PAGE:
When I was a young student at Bible college, I was told if I did the right things, my church would grow. I bought into that idea completely.
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When I was a young student at Bible college, I was told if I did the right things, my church would grow. I bought into that idea completely. When I graduated I tried to put these principles into practice. I even had the audacity to tell the people in my church there was no reason why we couldn’t become a church of thousands.
I didn’t get my megachurch. In fact, attendance at my church of approximately a hundred people shrank. A large church opened a short distance down the road and people left our small church to go there instead. In the end I was fired. Leadership blamed me for the lack of growth and hoped another pastor might be more successful. All my dreams came crashing down.
For the past 50 or more years, church growth experts have emphasized numerical growth. The church that grows numerically is seen as a success. The church that plateaus or, heaven forbid, loses people is deemed a failure.
This is changing. And that is very good news. Over the past few years, there has been a shift from an emphasis on numerical growth to the biblical mandate to make disciples and deepen the walk of the disciples already present. At the heart of the Great Commission (Matthew 28:19, 20) Jesus challenges His followers to be disciples who in turn make more disciples.
It’s important we understand the difference between success and impact, as Randy Pope of Perimeter Church in Atlanta points out in his book INsourcing (Zondervan, 2013). He suggests people’s concept of success is often measured by externals such as building size, membership rolls and budgets. But it’s very possible a church can be considered successful on the basis of these externals and yet not be healthy.
Pope goes on to explain impact is better measured by the changes in people’s lives. Impact occurs when a person is brought into a deeper relationship with God, and then out of that relationship shares his or her life with others.
This shift from success to impact is especially relevant to the small church, and there are thousands of small churches in Canada. (A small church is understood to be fewer than 150 attendees on Sunday morning, and the average size of a congregation in Canada is about 75.)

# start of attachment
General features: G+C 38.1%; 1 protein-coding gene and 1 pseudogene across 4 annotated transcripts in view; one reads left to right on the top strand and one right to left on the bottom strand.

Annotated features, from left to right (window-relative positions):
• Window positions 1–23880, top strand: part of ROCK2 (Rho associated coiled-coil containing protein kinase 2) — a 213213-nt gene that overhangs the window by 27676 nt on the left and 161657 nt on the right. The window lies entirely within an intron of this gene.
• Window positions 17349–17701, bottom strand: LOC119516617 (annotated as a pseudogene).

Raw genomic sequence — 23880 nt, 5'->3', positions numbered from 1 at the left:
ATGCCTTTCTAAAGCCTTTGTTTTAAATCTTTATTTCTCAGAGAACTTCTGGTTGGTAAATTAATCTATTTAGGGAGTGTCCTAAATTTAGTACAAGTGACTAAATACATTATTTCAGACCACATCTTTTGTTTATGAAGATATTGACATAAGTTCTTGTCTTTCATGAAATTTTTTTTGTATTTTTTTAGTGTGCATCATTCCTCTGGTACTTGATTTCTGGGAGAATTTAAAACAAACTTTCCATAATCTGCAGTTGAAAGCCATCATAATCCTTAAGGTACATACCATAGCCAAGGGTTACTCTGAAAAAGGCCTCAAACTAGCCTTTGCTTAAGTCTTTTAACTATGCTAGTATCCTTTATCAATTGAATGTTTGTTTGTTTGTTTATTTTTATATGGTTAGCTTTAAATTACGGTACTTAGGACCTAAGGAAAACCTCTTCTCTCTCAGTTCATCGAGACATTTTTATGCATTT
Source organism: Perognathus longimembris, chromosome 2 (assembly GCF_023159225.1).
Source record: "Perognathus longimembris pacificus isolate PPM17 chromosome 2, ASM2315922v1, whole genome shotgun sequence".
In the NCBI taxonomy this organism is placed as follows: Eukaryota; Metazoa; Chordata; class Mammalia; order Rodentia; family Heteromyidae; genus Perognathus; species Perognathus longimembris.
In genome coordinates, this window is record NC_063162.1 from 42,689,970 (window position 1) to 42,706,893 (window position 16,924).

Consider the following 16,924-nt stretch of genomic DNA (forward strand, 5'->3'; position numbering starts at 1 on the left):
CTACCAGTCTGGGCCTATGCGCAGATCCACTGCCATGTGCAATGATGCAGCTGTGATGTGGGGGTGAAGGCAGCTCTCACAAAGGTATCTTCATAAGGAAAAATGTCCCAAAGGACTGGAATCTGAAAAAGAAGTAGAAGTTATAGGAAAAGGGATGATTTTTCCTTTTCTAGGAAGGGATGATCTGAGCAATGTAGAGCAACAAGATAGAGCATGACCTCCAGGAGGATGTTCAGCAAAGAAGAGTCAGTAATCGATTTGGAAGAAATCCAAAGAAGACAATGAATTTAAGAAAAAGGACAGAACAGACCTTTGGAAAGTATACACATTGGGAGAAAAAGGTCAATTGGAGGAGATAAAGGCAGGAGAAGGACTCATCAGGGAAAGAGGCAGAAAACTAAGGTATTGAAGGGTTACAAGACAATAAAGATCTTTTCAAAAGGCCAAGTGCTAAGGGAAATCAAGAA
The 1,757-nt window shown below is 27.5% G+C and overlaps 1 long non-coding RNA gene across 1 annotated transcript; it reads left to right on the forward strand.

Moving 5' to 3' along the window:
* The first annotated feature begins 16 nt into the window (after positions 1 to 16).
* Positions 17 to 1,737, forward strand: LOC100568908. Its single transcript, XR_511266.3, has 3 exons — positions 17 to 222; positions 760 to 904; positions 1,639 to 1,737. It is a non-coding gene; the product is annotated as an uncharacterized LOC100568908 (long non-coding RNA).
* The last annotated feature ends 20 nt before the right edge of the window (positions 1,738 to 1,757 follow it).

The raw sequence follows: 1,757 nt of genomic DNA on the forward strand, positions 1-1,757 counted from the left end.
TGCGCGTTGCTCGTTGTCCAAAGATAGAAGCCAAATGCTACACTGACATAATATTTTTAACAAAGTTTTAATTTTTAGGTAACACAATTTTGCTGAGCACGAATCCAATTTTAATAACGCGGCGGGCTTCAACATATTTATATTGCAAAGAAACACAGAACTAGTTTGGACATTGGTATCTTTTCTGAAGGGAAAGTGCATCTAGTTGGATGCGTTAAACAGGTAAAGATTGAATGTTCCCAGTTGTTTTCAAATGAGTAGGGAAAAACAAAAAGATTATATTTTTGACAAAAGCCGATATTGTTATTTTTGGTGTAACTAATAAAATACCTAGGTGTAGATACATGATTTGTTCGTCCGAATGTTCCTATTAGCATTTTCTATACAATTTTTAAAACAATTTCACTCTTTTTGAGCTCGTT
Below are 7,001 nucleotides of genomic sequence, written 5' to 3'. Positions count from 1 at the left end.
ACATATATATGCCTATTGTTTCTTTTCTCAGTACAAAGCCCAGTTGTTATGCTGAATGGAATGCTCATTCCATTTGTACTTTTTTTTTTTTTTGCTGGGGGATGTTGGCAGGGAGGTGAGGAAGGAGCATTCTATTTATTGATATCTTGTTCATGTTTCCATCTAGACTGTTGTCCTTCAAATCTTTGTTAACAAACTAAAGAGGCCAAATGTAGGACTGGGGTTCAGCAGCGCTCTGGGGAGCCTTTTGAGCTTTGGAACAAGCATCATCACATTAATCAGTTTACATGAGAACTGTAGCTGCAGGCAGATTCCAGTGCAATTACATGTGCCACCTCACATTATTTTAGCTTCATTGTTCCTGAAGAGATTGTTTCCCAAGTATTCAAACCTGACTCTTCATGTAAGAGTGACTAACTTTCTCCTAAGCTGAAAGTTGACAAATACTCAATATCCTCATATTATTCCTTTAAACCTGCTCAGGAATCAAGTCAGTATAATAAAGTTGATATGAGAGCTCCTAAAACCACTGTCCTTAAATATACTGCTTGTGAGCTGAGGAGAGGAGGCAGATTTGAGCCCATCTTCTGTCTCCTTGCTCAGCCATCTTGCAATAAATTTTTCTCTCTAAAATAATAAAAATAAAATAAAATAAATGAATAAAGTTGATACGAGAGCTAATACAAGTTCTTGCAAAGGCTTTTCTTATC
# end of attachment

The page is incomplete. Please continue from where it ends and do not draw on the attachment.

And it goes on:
Despite all the pressure that would have us believe otherwise, the worth of a small church is not determined by the number of people attending on a Sunday morning, but by that church’s relationship with Jesus Christ. A small church may not actually be called by God to become large, but it is definitely called to have an impact on those people with whom it has contact.
Over the last few years, in many different settings, I have asked people to identify the primary strength of their small church. Without exception, everyone who has answered that question has responded with an answer that has something to do with relationships. Impact happens best in the midst of those relationships. In fact, the small church’s greatest strength – relationships – is an essential ingredient in making an impact.
Impact through intergenerational small churches
On any given Sunday there are people worshipping in approximately 8,000 small evangelical churches across the country. These churches are usually very intergenerational, a strength born of necessity. In most cases the adults worship together with the teenagers and children. The adults know the names of those who are younger and to which family they belong. There is something beautiful about a senior and a teenager talking after the Sunday morning service because they know each other and genuinely care about each other.